If teachers were vaccinated, it would be possible to keep schools open without putting teachers themselves at risk from young, often asymptomatic, carriers. Then of course there are other front line workers, not least those who work in supermarkets. For all of them we are once more being enjoined to clap, but we could better show our appreciation by protecting them from Covid.

Prioritising the over-80s makes little sense – they should be asked to shield for a couple of months longer while those who keep the country running take their place in the queue, along with all those whose health conditions make them specifically vulnerable. We are all making sacrifices, schoolchildren and students especially, with those from less affluent families unable to study properly at home.

I have little faith in the government to manage the vaccination programme efficiently. Nor do any of my medic friends – because Britain’s infrastructure has been dismantled and outsourced. The current goal is “13.9 million… offered a vaccine by the middle of February” which, mathematically speaking, should mean that I, in Group 7, would be vaccinated in late March or early April. Yet the online calculator declares that I won’t get called until the second half of June because there are “between 20,515,925 and 23,170,485 people” in front of me. Go figure.

Meanwhile, a cousin who has spent more than a decade as a pharmacist on the Wirral administering flu jabs was turned down when she volunteered her skills – though she was invited to help marshal queues.

Beyond that, the country should be in proper lockdown: no click-and-collect jewellers and other non-essential stores, including coffee shops; no cleaners going from house to house other than to help the truly incapacitated; no driving several miles to meet a friend and go for a walk. Many people have done well out of working from home, and those with well-paid jobs have done well out of furlough, but freelancers, including musicians and actors, struggle. Casual workers can’t afford not to work, which is why so many are reluctant to take a Covid test and turn up sick. If the government can’t find a common sense way to manage the situation the nation’s agony will be prolonged, the damage to health and wealth incalculable.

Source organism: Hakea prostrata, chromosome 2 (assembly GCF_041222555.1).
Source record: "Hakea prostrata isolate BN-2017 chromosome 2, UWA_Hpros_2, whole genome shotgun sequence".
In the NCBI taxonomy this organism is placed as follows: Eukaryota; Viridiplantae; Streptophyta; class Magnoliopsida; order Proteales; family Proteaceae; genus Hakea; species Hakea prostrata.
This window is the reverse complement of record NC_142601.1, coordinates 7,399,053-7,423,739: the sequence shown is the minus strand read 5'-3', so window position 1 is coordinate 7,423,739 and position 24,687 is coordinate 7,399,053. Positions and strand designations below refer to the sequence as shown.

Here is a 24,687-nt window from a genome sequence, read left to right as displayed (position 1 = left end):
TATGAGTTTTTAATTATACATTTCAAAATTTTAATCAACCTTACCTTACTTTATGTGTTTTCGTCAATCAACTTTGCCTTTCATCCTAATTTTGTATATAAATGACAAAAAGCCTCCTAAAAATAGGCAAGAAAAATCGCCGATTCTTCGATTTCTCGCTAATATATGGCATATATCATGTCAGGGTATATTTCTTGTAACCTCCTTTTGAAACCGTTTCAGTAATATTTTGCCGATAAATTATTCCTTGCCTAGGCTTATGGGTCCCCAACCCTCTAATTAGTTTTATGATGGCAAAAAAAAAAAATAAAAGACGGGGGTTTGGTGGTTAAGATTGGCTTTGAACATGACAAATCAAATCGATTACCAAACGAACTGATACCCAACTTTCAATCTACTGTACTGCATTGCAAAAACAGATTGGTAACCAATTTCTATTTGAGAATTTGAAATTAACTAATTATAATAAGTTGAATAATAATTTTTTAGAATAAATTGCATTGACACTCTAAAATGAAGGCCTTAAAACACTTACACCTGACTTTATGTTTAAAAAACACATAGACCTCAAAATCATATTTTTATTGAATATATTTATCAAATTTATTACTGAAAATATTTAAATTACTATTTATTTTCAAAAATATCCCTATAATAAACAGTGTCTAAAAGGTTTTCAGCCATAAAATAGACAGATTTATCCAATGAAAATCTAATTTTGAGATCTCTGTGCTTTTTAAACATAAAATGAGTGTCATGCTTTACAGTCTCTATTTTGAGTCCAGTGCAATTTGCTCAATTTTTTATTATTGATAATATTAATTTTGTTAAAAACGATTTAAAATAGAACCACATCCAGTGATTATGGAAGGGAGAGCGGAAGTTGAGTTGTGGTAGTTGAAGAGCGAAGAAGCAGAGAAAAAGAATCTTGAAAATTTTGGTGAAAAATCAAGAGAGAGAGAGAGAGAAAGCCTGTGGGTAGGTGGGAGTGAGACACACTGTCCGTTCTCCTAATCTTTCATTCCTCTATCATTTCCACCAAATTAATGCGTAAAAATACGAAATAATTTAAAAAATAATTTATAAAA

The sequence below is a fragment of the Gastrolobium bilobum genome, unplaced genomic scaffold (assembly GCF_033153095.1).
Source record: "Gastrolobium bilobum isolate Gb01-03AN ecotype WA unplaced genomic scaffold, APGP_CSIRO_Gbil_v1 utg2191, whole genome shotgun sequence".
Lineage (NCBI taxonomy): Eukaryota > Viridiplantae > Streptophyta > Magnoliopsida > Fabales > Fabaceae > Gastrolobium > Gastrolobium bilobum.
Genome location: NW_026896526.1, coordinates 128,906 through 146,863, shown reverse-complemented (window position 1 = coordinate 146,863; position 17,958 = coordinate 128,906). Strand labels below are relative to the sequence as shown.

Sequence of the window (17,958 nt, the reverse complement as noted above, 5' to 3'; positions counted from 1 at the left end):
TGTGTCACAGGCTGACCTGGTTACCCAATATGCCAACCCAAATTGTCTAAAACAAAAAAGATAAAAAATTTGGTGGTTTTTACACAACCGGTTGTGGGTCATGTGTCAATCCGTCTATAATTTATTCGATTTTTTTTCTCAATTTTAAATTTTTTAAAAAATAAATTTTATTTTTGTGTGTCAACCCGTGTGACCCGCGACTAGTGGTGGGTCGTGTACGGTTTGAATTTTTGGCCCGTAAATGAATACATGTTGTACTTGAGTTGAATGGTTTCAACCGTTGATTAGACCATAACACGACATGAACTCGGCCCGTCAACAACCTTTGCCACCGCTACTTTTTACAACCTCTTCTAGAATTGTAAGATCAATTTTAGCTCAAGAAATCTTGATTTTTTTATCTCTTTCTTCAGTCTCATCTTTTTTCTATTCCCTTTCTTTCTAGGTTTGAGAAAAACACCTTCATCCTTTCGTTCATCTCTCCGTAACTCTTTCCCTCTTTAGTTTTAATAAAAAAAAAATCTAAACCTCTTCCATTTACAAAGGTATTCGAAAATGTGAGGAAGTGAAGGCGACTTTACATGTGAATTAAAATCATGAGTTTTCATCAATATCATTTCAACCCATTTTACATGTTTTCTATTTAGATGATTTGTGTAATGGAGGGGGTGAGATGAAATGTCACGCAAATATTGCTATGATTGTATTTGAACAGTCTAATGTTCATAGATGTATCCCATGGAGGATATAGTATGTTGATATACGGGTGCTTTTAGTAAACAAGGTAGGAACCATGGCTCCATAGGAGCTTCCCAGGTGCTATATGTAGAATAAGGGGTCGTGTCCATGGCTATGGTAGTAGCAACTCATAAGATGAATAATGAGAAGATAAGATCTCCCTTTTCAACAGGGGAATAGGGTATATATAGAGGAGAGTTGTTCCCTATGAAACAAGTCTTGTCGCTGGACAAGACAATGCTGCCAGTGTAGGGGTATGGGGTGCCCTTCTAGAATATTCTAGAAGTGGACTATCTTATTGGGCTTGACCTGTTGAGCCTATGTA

Britain is world-beating only at infection and death rates which, per capita, matches that of the US. Boris Johnson has redefined what it means to be “exceptional”.

Abacus has rallied during pandemic

Ham & High: The former Hampstead Police Station which Abacus Belsize Primary School want to turn into a schoolThe former Hampstead Police Station which Abacus Belsize Primary School want to turn into a school (Image: Archant)

Darla Hocking, Belsize Park Resident, writes:

Pupils drive into Hampstead to attend school, But Abacus is still walking to get a drive out
2021 may be unpredictable. But one thing I can depend on is the community spirit that exists at Abacus Belsize Primary School.

During the challenging periods when our family needed to quarantine, I have been overwhelmed by the support from Abacus. I received text messages offering to deliver food, kind notes to the door, and cheery messages through various religious holidays. The Abacus community is like one large family that has supported each other through the continual unpredictable times and for this I am thankful.

We suffered the disappointment of the refusal to make the empty building on Rosslyn Hill our permanent home on the last day of the term (December 17). At the time, our family was in quarantine. The timing of the message couldn’t have been worse, coming at the end of a challenging year, and right before a holiday. We received the report later than promised, and questioned why the report couldn’t be delivered weeks earlier or later in the New Year. But, even in the face of this disappointment, we will rise up, we always do.